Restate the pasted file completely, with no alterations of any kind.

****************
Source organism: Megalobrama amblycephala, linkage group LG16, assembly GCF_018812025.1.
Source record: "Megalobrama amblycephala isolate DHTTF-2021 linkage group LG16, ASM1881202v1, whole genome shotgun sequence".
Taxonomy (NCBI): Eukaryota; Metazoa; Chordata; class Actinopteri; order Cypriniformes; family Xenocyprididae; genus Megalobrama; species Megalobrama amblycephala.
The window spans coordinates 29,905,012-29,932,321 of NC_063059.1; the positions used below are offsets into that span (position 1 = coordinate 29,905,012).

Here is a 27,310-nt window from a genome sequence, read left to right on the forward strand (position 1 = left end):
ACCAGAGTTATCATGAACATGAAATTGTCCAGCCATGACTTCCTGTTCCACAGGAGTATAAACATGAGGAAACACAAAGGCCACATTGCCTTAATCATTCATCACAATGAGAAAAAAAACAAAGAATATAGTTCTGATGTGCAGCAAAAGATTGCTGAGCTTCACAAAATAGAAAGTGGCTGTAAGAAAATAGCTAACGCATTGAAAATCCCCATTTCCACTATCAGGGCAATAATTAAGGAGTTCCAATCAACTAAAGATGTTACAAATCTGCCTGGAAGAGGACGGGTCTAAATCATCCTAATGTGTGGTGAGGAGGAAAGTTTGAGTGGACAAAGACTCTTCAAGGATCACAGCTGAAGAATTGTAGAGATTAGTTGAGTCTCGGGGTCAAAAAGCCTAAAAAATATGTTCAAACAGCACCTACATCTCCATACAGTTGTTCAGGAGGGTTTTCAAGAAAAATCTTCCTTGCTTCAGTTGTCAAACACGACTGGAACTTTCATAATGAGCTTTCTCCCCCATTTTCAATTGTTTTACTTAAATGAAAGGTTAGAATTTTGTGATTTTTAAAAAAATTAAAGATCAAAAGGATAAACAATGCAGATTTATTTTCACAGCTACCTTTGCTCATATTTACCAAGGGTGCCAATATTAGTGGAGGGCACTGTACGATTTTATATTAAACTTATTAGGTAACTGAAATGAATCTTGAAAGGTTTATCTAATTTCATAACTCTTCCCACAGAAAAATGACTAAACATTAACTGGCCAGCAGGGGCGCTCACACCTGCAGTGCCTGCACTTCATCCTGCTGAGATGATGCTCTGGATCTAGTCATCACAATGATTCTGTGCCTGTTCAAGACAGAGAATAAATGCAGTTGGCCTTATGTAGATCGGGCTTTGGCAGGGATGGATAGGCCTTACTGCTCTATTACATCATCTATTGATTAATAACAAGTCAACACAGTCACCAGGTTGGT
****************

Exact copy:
Source organism: Megalobrama amblycephala, linkage group LG16, assembly GCF_018812025.1.
Source record: "Megalobrama amblycephala isolate DHTTF-2021 linkage group LG16, ASM1881202v1, whole genome shotgun sequence".
Taxonomy (NCBI): Eukaryota; Metazoa; Chordata; class Actinopteri; order Cypriniformes; family Xenocyprididae; genus Megalobrama; species Megalobrama amblycephala.
The window spans coordinates 29,905,012-29,932,321 of NC_063059.1; the positions used below are offsets into that span (position 1 = coordinate 29,905,012).

Here is a 27,310-nt window from a genome sequence, read left to right on the forward strand (position 1 = left end):
ACCAGAGTTATCATGAACATGAAATTGTCCAGCCATGACTTCCTGTTCCACAGGAGTATAAACATGAGGAAACACAAAGGCCACATTGCCTTAATCATTCATCACAATGAGAAAAAAAACAAAGAATATAGTTCTGATGTGCAGCAAAAGATTGCTGAGCTTCACAAAATAGAAAGTGGCTGTAAGAAAATAGCTAACGCATTGAAAATCCCCATTTCCACTATCAGGGCAATAATTAAGGAGTTCCAATCAACTAAAGATGTTACAAATCTGCCTGGAAGAGGACGGGTCTAAATCATCCTAATGTGTGGTGAGGAGGAAAGTTTGAGTGGACAAAGACTCTTCAAGGATCACAGCTGAAGAATTGTAGAGATTAGTTGAGTCTCGGGGTCAAAAAGCCTAAAAAATATGTTCAAACAGCACCTACATCTCCATACAGTTGTTCAGGAGGGTTTTCAAGAAAAATCTTCCTTGCTTCAGTTGTCAAACACGACTGGAACTTTCATAATGAGCTTTCTCCCCCATTTTCAATTGTTTTACTTAAATGAAAGGTTAGAATTTTGTGATTTTTAAAAAAATTAAAGATCAAAAGGATAAACAATGCAGATTTATTTTCACAGCTACCTTTGCTCATATTTACCAAGGGTGCCAATATTAGTGGAGGGCACTGTACGATTTTATATTAAACTTATTAGGTAACTGAAATGAATCTTGAAAGGTTTATCTAATTTCATAACTCTTCCCACAGAAAAATGACTAAACATTAACTGGCCAGCAGGGGCGCTCACACCTGCAGTGCCTGCACTTCATCCTGCTGAGATGATGCTCTGGATCTAGTCATCACAATGATTCTGTGCCTGTTCAAGACAGAGAATAAATGCAGTTGGCCTTATGTAGATCGGGCTTTGGCAGGGATGGATAGGCCTTACTGCTCTATTACATCATCTATTGATTAATAACAAGTCAACACAGTCACCAGGTTGGT